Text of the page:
I can't think of a better way to link all my eclectic passions—and I have a ton of them—into one thing. As a talk show host, your job, in a way, is to have a limited attention span. You do best if you can bounce from subject to subject. I'm interested in a wide variety of topics and genres and tones and worlds, and I get to explore all those curiosities. I can help people design a kitchen, because I love interior design. But I can also have an incredible singer like SZA or a personal hero like David Sedaris come on, followed by a fun food segment, and then show cute pictures of puppies. Because you can't show enough cute pictures of puppies.

You look like you're having a blast.

I love what we're doing , partly because we don't get into politics and we don't bring people down. There are so many other opportunities out there for people to point fingers and yell at each other. I'm not saying we should be blind to what's going on in the news. I'm definitely not blind to it. But it's nice to have a place on TV that's on the sunnier side.

Drew Barrymore and tele-guest Reese Witherspoon

Photo Credit: Mike Coppala/CBS.

Does it feel more exposed to be out there as Drew Barrymore rather than playing a role?

I did worry about that at first because there's definitely no fakery and no veil. It's all you. But I'm happy in the role of me. I've lived this big , bloated life, but I'm also a very heads-down person. This might surprise you, but I'm not in the Hollywood scene. I'm not out there in the parties and the fabulousness. I live a quiet life with my old friends and my kids. That's my deal. I also never make the assumption that people are paying attention to me. That's kept my head on my shoulders all these years. So I act as if nobody's watching and that lets me stay true to who I am.

Beyond a lifetime of guest appearances on other people's talk shows, how did you get up to speed?

Oh, we had a million conversations behind the scenes about what the set should look like, what the vibe should be, what to do live versus what to polish as a taped segment—and I really love that combination of live and tape, by the way. Probably my best training ground was Saturday Night Live. I've been hosting since 1982, and I've seen how much fun it is to produce intelligent comedy on the fly. If you mess up, if you do something silly, if something totally fails, you lean into it. I never want to be a perfect automaton. I'm so imperfect myself. Accidents and goofy mistakes—they're truer to life and more respectful to the audience. I don't do veneer. So, yes, we made a plan, but mostly we just jumped in.

Drew Barrymore on The Late Show with Stephen Colbert (2019).

Photo Credit: Scott Kowalchyk/CBS.

And then coronavirus happened.

Yep, and we had to adjust everything. That caused major amounts of anxiety. There were tears. But it felt completely human. I feel with this turn of events that it's a privilege to be doing this show. We're literally here for you if you're at home—and almost everybody's at home. Comedy is a source of subconscious survivalism, and being able to laugh, and make others laugh, it's healing for us all. I talk about that a lot with Stephen Colbert.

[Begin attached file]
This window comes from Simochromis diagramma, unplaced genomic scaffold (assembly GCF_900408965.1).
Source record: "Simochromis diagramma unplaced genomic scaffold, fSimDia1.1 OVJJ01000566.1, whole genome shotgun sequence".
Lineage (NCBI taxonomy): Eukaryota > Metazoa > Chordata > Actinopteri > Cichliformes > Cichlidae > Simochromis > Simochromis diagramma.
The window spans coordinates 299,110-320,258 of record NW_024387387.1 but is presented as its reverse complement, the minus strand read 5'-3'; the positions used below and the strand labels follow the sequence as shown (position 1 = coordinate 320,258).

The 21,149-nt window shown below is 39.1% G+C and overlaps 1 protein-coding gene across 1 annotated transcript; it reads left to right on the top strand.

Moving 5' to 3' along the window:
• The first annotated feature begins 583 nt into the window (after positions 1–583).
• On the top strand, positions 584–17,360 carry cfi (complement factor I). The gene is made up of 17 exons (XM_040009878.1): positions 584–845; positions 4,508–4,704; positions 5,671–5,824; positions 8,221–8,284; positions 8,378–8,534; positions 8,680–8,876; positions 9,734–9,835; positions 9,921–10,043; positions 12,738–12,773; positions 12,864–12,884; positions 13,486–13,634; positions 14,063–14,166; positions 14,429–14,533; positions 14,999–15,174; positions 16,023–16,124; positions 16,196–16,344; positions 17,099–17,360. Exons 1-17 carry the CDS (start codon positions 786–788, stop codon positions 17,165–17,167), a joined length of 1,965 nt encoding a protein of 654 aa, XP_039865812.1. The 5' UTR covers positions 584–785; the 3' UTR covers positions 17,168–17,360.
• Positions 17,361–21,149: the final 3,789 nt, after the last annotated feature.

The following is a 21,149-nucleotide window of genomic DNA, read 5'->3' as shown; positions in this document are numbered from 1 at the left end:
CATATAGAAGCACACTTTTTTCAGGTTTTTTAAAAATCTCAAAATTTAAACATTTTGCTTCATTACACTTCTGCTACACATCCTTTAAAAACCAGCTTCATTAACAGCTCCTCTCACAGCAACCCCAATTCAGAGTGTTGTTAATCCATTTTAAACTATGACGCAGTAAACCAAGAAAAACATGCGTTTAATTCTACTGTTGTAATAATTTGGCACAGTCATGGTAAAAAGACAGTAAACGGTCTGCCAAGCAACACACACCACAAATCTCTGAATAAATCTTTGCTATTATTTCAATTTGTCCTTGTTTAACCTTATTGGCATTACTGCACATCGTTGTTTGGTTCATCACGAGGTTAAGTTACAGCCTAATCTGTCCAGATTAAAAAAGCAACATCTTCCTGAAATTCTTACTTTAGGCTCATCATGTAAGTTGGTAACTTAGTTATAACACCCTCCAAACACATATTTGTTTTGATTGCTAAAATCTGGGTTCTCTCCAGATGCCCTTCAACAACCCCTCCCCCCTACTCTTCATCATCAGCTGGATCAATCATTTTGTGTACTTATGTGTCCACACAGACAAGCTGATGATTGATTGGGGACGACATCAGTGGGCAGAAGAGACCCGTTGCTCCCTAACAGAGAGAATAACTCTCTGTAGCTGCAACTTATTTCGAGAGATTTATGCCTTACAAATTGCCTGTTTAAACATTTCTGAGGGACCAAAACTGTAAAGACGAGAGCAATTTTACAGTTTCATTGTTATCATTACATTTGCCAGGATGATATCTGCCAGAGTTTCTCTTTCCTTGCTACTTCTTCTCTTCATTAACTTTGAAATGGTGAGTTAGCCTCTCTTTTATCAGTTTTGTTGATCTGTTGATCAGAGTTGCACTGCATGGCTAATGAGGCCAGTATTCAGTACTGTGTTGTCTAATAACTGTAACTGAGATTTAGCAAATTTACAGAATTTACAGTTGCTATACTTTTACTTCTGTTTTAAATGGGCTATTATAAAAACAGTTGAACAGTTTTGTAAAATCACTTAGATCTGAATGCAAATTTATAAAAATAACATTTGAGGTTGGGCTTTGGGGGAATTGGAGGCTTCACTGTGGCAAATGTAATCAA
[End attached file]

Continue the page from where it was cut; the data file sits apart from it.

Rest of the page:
Who else gives you advice?

I've spent some amazing time with Gayle King recently. She's a burgeoning friend and mentor and we work in the same building. She's so incredible in her body of work and knowledge of the television space. She's rocking daytime and evening specials, she's brilliant with pacing , so I just soak up what she has to say. She also helps me with bigger-picture stuff.

Drew Barrymore's wild night with David Letterman (1995).

Photo Credit: CBS Photo Archive/Getty Images.

Like what?

She's a parenting mentor for me. She's all about leading by example. She recently told Oprah this story about taking her son to college in the heat of summertime and stopping to give a traffic cop a bottle of water. In a tiny moment like that, you're teaching your kid what kind of person to be. I also love the fact that she chooses kids and family over work a lot of the time, and I've done the same thing. Seeing her make those choices makes me feel like I have my priorities in the right place.

What would you say you're learning from your daughters?

How to stay calmer, how to be present, how unbelievably big your heart can grow. I didn't have a great blueprint of traditional parenting. I would be a jackass and hang out with jack-asses, but those jackasses weren't who I imprinted on. I can't believe how my daughters convince me on a daily basis that I'm OK as I am and that liking myself is the best reward.

Young Barrymore shows host Johnny Carson her missing choppers (1982).

Photo Credit: NBC Universal/Getty Images.

After being on all day at work, how do you shut things down and relax?

That's tricky sometimes. There are definitely some nights and weekends when we have to button up business. But the mom-to-work balance is going OK. I run home at the end of every day. Any free time I have is with the kids. Unfortunately, that means other things come off the table, like spending time with friends and get-ting alone time. But I'm happier cutting those things out. My only regular appointment with myself is working out. I get up every morning at 4:30 and run through different exercises with Katrina, my godsend of a trainer. I'm never going to be bikini-ready, but it feels so much better to do something healthy for your body, and it is the absolute key to my parental sanity.